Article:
Sleek and slim
Two tilt settings
Cooling power is only just okay
No fan speed controls
Thin metal and plastic construction feels a little cheap
The Cooler Master NotePal X-Slim is a stylish laptop cooler. It falls under the budget category with its $19.99 price tag. It’s relatively difficult to find good laptop coolers in this price range because good parts cost more money. Cooler Master makes an attempt at it with the NotePal X-Slim, the smaller sibling of the much more expensive NotePal U3 Plus. Does Cooler Master nail it like the company usually does or is this one a non-starter? Let’s find out.
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What is the Cooler Master NotePal X-Slim?
The Cooler Master NotePal X-Slim is the cheapest option in Cooler Master’s NotePal lineup. It’s also one of the thinnest. It features a single 160mm fan capable of pushing 60 CFM. The body and frame are plastic and the cooler is covered by a thin metal grate on top. The design is sleek and minimalist, but otherwise unremarkable.
The USB cable is permanently attached. Additionally, the cooler comes with USB pass-through: an admittedly difficult feature to find at this price point sometimes. The Cooler Master NotePal X-Slim also has two tilt options. You can pop the feet out to tilt the laptop or leave them closed for the flat experience. The tilt is not offensive in any way and should work for most people.
Otherwise, the cooler is fairly unremarkable. It’s entirely hidden by most laptops with only little bits peeking out of the sides. Cooler Master does boast support for 17-inch laptops, but mine had some serious overhang on the back. Those with larger 17-inch laptops should therefore consider a different product.
There are no lights of any color and no fan controls. The 160mm fan hums along at the same speed all the time. In my testing, it’s louder than my laptop fans at idle but quieter than my laptop fans at full tilt. That’s about it, really. We really do appreciate the USB pass-through, but we would’ve preferred fan speed controls as well.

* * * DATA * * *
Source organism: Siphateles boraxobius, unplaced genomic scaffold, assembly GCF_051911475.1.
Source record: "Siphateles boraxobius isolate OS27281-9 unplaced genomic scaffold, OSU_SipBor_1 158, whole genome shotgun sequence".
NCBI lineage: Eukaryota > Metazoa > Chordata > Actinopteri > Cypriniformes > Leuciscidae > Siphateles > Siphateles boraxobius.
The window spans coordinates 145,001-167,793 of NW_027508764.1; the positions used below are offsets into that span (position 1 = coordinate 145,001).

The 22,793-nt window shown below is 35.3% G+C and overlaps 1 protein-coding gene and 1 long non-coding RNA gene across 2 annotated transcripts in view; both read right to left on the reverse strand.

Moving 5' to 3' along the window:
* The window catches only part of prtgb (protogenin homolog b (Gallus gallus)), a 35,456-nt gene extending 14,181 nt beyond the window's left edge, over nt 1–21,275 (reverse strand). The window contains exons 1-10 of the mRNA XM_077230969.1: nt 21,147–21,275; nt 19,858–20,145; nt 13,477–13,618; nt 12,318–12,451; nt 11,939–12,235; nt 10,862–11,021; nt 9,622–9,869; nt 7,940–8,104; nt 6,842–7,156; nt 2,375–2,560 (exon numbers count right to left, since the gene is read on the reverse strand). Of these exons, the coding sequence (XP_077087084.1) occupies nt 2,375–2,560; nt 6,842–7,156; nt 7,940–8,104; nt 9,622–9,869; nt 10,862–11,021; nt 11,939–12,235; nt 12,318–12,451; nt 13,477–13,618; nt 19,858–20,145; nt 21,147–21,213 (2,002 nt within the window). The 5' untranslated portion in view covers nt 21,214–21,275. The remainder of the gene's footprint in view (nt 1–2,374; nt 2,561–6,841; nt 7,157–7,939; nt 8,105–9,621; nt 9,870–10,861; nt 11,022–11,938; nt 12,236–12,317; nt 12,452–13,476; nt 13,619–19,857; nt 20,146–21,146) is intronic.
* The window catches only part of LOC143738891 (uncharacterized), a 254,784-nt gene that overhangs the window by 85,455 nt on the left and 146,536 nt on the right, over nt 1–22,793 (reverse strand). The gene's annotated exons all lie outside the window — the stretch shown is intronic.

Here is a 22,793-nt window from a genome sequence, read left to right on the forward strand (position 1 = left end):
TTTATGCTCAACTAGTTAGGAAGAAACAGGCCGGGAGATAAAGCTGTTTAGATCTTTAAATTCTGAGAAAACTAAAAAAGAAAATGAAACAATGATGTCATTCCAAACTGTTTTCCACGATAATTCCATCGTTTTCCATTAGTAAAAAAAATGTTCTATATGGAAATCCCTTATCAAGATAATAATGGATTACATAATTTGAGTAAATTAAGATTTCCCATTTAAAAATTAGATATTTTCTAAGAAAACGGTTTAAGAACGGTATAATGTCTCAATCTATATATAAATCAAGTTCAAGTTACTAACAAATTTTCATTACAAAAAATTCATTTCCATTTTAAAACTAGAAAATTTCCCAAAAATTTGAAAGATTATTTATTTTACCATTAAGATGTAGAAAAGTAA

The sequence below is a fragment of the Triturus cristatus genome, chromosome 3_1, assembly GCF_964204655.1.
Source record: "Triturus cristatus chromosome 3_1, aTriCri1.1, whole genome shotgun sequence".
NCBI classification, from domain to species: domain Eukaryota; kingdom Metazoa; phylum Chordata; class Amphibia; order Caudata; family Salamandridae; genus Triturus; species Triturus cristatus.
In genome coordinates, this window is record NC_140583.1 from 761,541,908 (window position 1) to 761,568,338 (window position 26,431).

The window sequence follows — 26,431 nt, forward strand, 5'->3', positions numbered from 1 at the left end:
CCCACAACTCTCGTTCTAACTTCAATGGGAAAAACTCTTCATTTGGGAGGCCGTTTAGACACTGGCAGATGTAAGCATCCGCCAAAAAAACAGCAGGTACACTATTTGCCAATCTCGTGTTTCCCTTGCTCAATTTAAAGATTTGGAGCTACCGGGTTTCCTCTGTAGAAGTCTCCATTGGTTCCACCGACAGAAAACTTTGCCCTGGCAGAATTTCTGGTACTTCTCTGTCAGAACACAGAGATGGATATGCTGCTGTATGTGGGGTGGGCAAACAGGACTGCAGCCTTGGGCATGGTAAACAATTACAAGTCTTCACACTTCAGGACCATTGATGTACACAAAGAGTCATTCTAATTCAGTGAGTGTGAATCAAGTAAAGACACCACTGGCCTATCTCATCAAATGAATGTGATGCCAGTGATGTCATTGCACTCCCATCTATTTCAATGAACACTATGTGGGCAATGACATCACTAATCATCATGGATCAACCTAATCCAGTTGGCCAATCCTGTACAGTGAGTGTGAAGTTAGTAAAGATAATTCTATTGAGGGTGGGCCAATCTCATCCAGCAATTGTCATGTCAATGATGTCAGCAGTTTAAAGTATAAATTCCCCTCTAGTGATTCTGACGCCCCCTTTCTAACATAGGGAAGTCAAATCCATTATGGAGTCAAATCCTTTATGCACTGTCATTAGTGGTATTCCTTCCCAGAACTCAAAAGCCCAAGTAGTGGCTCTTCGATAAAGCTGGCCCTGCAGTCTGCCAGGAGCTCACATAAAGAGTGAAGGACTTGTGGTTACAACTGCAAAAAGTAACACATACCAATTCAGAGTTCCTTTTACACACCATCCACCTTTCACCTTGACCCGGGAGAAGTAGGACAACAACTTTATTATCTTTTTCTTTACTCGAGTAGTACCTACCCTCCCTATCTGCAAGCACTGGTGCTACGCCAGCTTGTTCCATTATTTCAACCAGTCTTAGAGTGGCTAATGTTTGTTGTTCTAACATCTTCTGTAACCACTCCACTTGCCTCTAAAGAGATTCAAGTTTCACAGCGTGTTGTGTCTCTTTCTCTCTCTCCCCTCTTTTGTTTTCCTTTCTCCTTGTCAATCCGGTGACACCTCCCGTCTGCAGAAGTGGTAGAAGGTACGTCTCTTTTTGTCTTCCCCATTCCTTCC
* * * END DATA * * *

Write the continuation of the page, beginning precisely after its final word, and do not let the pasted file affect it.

How to use the Cooler Master NotePal X-Slim
This one isn’t rocket science. You place your laptop on top of the cooler and plug it in with the permanently attached USB cable. There is a USB pass-through, but only with USB 2.0. We recommend using it for a mouse or similar peripheral. The fan spins on its own so there is nothing else you need to do. Those who do gamble that their larger laptops fit may need to adjust placement to make sure the fans actually blow air at the right parts, however.
How well does the Cooler Master NotePal X-Slim perform?
I tested the Cooler Master NotePal X-Slim with my Asus ROG G731GW 17.3-inch gaming laptop with 16GB of RAM, an Nvidia GTX 2070, an Intel i7-9750H, a 500GB NVMe drive, and a second 500GB SSD. My laptop’s vents are positioned at the top left and right. The 160mm fan aims at the center of my laptop so my vents received indirect cooling no matter how I situated it. Nevertheless, I did my best to get as much air into the machine as possible.
We ran a total of four tests with the Cooler Master NotePal U3 Plus:
- BIOS test — BIOS optimization is often very poor. We see if the cooler can keep up with it.
- Windows 10 idle — Once the laptop is fully booted, we test the cooler to see if it affects idle temperatures. We then leave it on idle for ten minutes to ensure it can hold those temperatures.
- CPU stress test — We use Intel XTU’s native stress test because we can easily identify things like temperature, whether or not it thermal throttled or power throttled, and the average CPU clock speed. We ran the test for ten minutes.
- One game of Halo Wars 2 — Halo Wars 2 is a surprisingly heavy game and, on my Asus ROG G731GW, temps often spike up to the mid-90C range with GPU temps reading the mid-80C range. It’s a good benchmark for a heavy game on a powerful gaming machine.